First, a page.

Turn your clocks ahead one hour!
I don’t know if this is going to apply this year where I live, but it might be useful to you:
The recent winter weather that rolled through North Carolina left an icy mess in its wake, and as a recent report aired on WNCT9 reminds us, that ice can make even a simple activity like walking dangerous.
Officials urged everyone to stay home and off the roads during the storm and its aftermath, resulting in the closure of many schools and businesses. Even as things began to return to normal, people raised concerns about the condition of roads and sidewalks. Although major streets were cleared, the majority of side streets were still not cleared or treated and were very dangerous to navigate.
East Carolina University college students were interviewed for the report, and they expressed concern over the still treacherous conditions of the roads in the area, in particular, the areas around 10th Street.
Many students who live in apartments in that area and walk to classes voiced concern about the increased risks of slipping and falling on ice, not only on the sidewalks they travel on to get to campus, but they were also concerned about the condition of the walkways on the campus itself.
Situations like these often raise the question of who exactly is responsible when a person sustains injuries from slipping and falling on ice. Can a slip and fall victim sue the property owner for damages for those injuries?
In most states, the answer to that question is pretty clear – yes, the victim can sue the property owner if they are injured because they slipped on an icy area on the property.
In North Carolina, however, the answer is not so clear because this state has a section in its personal injury statutes called “contributory negligence.” This means that even if a victim is only 1 percent at fault for their fall, they are barred from suing the property owner.
What types of behavior or activity would be considered contributory negligence in a slip and fall accident?
If a victim was talking on their phone or looking at something that was going on across the street as they were walking, the courts could consider that contributory negligence because the victim was not paying attention. Walking too fast when they fell could also be another reason the court would consider the victim was partly at fault for the fall.
Personal injury attorney Ben Whitley commented, “If you are injured in a slip and fall accident, there are important steps you should take such as documenting details about the environment your fall took place in and obtaining the names of any witnesses to the incident. You should also contact the property owner right away.”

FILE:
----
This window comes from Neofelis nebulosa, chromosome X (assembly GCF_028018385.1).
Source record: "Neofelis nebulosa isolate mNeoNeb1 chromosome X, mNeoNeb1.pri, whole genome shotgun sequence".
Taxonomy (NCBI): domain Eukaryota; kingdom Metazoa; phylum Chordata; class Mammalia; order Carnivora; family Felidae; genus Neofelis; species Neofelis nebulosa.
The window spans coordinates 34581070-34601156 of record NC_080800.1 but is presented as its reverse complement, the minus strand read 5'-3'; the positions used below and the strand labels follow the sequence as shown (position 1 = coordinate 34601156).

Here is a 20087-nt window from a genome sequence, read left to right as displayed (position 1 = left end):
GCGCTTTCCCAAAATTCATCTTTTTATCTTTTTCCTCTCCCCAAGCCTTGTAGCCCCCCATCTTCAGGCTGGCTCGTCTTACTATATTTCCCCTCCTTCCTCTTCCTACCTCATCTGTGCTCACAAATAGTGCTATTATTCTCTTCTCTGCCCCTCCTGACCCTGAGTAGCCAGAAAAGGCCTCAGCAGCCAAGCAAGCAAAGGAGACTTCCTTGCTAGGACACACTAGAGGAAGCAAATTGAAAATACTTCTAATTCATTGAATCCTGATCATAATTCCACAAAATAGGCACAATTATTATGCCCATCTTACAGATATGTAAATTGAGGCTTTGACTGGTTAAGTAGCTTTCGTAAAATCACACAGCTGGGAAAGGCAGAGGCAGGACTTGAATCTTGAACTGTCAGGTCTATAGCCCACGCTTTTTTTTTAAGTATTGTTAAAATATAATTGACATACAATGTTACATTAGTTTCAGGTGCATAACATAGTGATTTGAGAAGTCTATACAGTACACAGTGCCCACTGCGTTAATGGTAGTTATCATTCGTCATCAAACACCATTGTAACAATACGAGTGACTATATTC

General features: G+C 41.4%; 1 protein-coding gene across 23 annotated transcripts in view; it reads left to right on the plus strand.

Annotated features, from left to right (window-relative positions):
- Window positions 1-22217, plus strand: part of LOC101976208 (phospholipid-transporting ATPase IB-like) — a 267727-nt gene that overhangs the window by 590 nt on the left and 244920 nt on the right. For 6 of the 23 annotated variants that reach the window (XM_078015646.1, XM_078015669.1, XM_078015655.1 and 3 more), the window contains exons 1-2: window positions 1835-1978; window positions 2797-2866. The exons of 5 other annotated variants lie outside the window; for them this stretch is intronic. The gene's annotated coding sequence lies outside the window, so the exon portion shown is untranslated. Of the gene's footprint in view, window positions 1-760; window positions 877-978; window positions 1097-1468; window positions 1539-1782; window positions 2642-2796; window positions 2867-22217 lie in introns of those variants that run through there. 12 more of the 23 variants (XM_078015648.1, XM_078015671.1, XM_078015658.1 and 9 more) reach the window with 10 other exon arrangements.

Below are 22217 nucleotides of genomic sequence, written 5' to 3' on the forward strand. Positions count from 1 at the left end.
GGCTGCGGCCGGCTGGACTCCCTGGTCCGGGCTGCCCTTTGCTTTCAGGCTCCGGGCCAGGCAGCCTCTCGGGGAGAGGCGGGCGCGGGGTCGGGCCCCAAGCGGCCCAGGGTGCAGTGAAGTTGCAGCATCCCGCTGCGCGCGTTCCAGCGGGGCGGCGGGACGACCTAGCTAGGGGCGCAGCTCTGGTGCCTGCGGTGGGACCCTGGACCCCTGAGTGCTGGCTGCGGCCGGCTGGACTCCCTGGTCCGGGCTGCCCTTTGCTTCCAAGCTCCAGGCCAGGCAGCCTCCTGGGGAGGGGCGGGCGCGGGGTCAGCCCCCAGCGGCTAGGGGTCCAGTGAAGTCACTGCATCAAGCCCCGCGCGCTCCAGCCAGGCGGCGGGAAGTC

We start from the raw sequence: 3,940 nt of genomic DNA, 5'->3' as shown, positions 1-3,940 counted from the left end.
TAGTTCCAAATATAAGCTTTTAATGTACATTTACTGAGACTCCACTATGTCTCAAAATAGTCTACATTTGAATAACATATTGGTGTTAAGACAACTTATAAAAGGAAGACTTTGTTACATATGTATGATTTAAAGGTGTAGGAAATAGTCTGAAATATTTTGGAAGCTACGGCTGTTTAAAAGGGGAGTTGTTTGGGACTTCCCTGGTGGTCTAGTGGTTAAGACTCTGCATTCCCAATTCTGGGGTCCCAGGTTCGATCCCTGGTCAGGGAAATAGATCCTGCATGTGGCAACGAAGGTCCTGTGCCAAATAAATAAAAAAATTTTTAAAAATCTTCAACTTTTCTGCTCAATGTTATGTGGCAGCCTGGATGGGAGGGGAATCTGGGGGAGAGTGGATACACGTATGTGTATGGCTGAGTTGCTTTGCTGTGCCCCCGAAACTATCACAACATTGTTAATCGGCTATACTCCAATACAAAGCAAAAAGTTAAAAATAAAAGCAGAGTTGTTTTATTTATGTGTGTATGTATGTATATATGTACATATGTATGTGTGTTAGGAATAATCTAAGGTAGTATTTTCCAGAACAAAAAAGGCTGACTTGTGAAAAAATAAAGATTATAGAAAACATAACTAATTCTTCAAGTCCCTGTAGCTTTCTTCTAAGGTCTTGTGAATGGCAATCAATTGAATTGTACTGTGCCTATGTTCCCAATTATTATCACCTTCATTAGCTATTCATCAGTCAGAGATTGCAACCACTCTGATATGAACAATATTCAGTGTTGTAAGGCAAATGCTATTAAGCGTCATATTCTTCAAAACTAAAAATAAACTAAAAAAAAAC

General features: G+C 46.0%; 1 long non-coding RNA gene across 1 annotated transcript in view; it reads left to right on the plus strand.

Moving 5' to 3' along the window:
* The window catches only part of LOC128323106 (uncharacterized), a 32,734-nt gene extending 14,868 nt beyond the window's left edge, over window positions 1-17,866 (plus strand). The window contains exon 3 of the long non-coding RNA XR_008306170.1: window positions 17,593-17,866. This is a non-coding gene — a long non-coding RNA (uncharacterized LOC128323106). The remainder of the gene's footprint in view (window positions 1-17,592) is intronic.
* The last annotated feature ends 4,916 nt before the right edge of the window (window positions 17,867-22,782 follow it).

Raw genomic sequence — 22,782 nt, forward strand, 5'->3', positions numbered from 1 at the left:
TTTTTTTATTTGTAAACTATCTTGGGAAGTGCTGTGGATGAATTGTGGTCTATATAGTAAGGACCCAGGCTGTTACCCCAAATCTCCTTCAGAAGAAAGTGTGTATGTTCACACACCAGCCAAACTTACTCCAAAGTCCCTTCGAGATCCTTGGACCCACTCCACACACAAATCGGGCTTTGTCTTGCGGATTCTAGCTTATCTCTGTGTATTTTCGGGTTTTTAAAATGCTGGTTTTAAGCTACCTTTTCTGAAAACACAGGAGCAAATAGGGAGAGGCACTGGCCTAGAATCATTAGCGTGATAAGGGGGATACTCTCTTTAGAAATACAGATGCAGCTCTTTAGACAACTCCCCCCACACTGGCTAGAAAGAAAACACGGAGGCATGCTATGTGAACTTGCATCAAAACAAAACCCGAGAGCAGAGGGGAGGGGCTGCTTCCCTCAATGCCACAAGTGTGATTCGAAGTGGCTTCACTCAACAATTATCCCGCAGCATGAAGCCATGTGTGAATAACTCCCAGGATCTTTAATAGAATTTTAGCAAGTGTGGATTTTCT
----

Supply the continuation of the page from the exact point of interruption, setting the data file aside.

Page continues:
With a few more winter months ahead of us, the chances are great that there will be more stormy weather to contend with. Greenville’s Vidant Medical Center has seen an increase in the number of patients who have been injured in falls and offers the following safety tips when dealing with icy conditions:
- Make sure to wear the appropriate footwear. Ideally, wear shoes or boots which have traction on the soles that can grip. Footwear with smooth soles increase the risk of slipping;
- Walk slowly and take smaller steps than you usually do;
- Keep hands out of your pockets to help maintain your balance. If there are handrails, use them. Try to avoid toting or carrying heavy items; and
- When you are getting in our out of a vehicle, use it to support yourself.
Just what every parent wants to hear:
The horrific incidents of two children having their fingers amputated after going down steel slides and the resulting recall of those slides is being reported by Good Housekeeping. The recall has been issued by the slide manufacturer, Playworld, as a result of at least 13 reported incidents of children getting cut from the defective slides.
According to information released by the Consumer Product Safety Commission (CPSC), there are approximately 1,300 slides being recalled. The slides were manufactured between 2000 through 2016 and sold to schools, municipalities, and parks across the country. These slides range in price from $1,500 to $4,000.
The problem with the slides appears to be that the stainless-steel equipment can develop a crack between the slide bed and sidewall weld. This crack can be wide enough for a child’s fingers to become caught in as they are sliding down. This is what happened to the two children whose fingers were amputated.
School officials and other municipal administrators are urged to not allow children to use the slides. The company is issuing free slide replacements and are also sending out temporary barriers to those who request them which will keep children off the slides.